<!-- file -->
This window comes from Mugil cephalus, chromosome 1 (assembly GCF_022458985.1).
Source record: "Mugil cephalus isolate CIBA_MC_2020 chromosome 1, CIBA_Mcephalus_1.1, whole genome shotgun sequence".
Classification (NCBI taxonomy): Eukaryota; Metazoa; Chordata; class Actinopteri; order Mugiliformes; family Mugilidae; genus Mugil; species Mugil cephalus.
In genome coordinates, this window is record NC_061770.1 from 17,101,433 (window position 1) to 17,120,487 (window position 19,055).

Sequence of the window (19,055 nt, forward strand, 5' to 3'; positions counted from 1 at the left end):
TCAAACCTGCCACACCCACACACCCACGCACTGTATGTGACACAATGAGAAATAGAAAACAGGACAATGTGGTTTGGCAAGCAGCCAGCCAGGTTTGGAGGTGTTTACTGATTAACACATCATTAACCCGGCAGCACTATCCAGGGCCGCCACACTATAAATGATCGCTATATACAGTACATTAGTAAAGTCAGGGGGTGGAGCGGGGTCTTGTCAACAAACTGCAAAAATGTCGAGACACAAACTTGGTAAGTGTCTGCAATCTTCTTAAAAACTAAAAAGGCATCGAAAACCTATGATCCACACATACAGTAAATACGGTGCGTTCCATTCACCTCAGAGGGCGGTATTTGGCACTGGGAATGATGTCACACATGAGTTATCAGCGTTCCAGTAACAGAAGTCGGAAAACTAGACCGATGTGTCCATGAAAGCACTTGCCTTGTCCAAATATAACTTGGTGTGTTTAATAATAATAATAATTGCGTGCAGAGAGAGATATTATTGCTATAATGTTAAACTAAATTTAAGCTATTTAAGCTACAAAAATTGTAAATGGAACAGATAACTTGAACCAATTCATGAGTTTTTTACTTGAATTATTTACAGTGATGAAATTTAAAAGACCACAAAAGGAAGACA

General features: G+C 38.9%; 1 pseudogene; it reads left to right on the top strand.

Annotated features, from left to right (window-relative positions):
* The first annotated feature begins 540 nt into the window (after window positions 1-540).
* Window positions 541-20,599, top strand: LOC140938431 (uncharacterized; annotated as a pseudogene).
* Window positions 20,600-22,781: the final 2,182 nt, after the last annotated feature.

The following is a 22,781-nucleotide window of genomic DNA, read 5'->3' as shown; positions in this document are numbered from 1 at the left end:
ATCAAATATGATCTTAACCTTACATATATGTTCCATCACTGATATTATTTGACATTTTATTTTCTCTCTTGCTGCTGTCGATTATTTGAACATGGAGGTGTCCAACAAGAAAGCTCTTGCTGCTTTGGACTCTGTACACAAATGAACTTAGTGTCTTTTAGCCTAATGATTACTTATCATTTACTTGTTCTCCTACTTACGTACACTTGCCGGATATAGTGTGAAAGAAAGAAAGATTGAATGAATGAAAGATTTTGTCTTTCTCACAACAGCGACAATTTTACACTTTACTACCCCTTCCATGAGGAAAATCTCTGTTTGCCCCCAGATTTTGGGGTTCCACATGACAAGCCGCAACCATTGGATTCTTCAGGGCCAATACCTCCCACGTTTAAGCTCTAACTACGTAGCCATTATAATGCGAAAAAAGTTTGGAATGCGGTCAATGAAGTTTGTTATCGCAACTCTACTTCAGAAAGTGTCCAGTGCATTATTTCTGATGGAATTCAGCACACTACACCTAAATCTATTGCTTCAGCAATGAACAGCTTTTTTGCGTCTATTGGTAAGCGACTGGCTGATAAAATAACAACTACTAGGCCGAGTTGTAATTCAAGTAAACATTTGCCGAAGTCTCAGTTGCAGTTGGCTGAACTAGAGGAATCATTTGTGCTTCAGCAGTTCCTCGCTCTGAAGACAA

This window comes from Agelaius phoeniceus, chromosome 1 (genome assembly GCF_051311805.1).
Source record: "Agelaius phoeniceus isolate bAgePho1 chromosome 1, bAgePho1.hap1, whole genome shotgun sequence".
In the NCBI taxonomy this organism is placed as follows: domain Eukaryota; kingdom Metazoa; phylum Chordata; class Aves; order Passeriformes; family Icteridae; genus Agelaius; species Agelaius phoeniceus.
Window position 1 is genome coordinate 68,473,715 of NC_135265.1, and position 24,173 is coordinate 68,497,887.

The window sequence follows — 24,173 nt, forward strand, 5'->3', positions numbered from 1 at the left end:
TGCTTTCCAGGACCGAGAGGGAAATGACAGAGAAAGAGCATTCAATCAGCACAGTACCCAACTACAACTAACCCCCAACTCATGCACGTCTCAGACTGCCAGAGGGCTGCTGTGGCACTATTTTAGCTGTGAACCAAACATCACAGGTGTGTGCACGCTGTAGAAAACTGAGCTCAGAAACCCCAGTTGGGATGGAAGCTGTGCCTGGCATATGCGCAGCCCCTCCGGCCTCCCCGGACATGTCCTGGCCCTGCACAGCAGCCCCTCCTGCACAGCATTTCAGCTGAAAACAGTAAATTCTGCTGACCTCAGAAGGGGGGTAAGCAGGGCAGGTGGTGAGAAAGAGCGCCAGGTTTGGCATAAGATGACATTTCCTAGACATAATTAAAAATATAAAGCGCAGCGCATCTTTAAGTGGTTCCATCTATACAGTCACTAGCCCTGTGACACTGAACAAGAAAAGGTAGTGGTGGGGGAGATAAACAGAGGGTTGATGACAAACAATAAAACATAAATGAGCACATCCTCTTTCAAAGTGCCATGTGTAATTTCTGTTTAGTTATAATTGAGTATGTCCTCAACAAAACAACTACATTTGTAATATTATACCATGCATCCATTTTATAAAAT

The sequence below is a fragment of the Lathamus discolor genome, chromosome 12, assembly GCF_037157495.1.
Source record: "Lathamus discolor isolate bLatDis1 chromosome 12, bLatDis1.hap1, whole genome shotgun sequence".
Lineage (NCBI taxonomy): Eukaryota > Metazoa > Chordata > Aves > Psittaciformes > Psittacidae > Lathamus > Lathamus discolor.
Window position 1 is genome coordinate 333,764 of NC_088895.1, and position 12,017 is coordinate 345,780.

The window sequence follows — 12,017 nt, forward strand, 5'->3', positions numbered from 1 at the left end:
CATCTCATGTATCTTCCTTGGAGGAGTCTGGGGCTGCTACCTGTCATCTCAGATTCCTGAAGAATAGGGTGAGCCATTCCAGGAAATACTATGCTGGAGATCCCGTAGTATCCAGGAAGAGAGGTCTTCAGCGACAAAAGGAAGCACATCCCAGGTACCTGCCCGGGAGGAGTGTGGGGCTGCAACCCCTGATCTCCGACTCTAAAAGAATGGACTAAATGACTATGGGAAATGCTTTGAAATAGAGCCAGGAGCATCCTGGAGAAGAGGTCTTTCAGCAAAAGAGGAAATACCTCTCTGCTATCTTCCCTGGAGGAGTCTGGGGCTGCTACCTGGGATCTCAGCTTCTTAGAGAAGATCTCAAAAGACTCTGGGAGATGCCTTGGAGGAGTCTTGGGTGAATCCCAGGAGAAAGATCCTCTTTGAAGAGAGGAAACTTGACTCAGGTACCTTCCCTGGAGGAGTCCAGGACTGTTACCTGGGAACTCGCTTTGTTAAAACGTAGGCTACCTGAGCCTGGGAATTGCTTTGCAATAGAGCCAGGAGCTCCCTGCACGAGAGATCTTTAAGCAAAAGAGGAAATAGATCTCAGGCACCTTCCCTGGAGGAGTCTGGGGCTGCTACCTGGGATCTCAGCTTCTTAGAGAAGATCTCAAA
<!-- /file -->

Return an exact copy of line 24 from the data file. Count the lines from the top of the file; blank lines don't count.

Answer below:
The window sequence follows — 12,017 nt, forward strand, 5'->3', positions numbered from 1 at the left end: